Failure Is Nothing to Be Afraid OfBy Teresa Jones | Posted 2003-06-01 Email Print
Innovation relies on those willing to take risks and on correcting errors as quickly as they occur.
Technique follows technology. You may not know right away what to do with what you have, but one thing's for certainit's not all going to work. What matters is what you do with those failuresand how quickly you do it. At Travelocity (a spin-off of Sabre, which was itself a spin-off of American Airlines), our mantra was, "Fail fast."
Once failure became tolerable, it changed the approach quite a bit. It wasn't that getting things right no longer mattered, but, with the cycle time so reduced, we were getting instant feedback.
Failure is still failure, but what's a good batting average? Most of our programmers came from American Airlines, where the culture was "Never fail." They over-engineered everything, with triple redundancyfor good reason. When you're talking about planes, you're talking about uptimeliterally. Mistakes have serious repercussions.
It took a while to convince folks who had lived in that never-fail world that, on the Internet, it was OK to fail. At Sabre, for example, we rolled out to travel agents a massive hotel-information productprobably 10 years too early. It died after we'd spent four years (and millions of dollars) on it. We had a lot of good people behind it, but it just became too expensive to support. When your project's on the Internet, you can make decisions quickly because you're centralized. But back then, we had thousands of installations of CD-ROM drives, video cards and so on. We'd spent all this money on the CD-production hardware. It was a lot harder to say "stop."
The first thing we did at Travelocitybefore it was even called Travelocity, in factwas move to a separate headquarters. I found this old, abandoned facility that nobody wanted, which had been a slide-production facility for big marketing shows. We brought together a real rag-tag group of people who had the courage to go. Others wouldn't come. They thought it was too risky, that failure was too likely. They only wanted to come when it was profitable, when the possibility of failure was almost gone. But by that point, we'd built it into a company with $2.9 billion in bookings and $239 million in revenue, and they were no longer invited. Latecomers hadn't risked what we had. They hadn't earned the right to be there.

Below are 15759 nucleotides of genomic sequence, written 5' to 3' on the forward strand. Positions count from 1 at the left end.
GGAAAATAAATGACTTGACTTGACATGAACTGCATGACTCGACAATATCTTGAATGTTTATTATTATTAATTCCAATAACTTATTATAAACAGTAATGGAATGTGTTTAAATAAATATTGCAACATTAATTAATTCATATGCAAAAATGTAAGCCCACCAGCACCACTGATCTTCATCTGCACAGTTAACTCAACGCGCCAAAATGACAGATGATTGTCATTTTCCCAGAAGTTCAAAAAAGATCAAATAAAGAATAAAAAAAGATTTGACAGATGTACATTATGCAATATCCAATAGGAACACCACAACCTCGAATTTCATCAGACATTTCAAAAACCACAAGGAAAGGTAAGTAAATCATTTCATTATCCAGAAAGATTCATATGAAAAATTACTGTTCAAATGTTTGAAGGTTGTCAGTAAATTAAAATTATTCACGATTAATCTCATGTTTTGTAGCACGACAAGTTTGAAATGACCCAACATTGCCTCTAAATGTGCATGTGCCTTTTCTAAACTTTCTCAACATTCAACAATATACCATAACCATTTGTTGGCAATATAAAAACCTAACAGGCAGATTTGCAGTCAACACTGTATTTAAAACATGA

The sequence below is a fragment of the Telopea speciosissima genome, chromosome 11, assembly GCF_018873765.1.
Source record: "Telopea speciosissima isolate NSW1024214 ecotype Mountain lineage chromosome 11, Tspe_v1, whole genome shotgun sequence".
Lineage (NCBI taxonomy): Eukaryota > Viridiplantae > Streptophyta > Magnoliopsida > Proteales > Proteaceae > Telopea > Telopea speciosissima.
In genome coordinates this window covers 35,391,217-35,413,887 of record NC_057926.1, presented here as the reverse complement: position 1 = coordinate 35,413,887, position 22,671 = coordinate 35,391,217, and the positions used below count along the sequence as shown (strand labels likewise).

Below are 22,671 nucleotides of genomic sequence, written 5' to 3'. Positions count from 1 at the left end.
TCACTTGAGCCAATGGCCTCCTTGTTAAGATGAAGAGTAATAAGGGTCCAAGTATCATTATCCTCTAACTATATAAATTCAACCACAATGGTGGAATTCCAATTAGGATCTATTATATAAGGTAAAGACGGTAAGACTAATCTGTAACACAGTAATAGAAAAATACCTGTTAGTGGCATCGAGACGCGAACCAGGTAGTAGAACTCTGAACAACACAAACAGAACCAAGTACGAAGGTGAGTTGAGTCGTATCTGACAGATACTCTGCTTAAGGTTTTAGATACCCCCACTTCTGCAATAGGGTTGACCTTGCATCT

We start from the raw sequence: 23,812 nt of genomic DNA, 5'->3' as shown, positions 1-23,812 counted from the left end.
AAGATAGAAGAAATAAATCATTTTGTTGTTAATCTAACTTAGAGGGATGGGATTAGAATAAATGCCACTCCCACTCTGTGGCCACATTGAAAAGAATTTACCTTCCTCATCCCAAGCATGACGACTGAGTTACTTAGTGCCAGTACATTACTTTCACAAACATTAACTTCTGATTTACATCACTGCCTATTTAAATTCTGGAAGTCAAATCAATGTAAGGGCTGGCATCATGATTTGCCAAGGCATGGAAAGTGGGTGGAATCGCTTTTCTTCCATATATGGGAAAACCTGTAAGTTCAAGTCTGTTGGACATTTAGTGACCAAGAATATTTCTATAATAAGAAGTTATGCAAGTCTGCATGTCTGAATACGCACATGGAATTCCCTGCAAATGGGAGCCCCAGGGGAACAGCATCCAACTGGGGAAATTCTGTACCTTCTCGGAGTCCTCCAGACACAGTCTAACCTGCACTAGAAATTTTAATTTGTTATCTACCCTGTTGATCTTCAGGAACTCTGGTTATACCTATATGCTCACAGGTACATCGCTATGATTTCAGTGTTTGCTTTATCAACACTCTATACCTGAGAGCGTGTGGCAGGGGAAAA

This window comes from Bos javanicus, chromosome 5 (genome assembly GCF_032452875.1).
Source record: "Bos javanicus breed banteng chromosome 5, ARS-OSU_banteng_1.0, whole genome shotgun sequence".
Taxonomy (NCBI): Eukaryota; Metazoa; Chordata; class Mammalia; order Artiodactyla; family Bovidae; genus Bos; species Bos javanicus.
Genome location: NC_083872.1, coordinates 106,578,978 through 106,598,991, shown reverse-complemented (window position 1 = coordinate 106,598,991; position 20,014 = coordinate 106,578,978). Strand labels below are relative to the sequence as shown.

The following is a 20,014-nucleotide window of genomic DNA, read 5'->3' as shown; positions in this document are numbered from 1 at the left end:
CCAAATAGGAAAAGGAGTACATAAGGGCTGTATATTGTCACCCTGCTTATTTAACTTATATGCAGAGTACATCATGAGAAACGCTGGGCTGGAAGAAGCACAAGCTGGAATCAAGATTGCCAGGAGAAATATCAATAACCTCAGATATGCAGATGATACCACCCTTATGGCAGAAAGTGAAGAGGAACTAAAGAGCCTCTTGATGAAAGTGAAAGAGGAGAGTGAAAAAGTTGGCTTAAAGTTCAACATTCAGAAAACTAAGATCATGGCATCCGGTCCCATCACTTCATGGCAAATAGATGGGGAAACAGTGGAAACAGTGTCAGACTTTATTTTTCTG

Sometimes what stops you is completely outside your control. In 1991, we were building a big reservation system for Aeroflot, the Soviet airline. We managed to get a lot of the code doneand then the nation underwent a revolution. Aeroflot's check was backed by the full faith of a government that suddenly no longer existed.
The Internet led to a somewhat different kind of revolution, but one that was no less drastic. Before, technology was driven by the internal needs of the corporation, but the pace was kept in check by the technology department's ability to deliver. Those were two essentially equal gears going around. With the advent of the Internet, suddenly there was this huge gear called the market and a little gear called you. When the market turned just a little bit, you spun 'round and 'round, faster and faster. Even today, you have to respond quickly: If you're putting your business onlineand, one way or another, everyone iscustomers are going to vote with their mouse-clicks. And your competitor is just an eighth of a second away.
Besides, the Web doesn't really let you go 'round and 'round. You only get to click forward. If you go back, you get the white screen of death. Real life isn't like thatfailure knocks you backward sometimes, and you need to be able to get moving again, right away.
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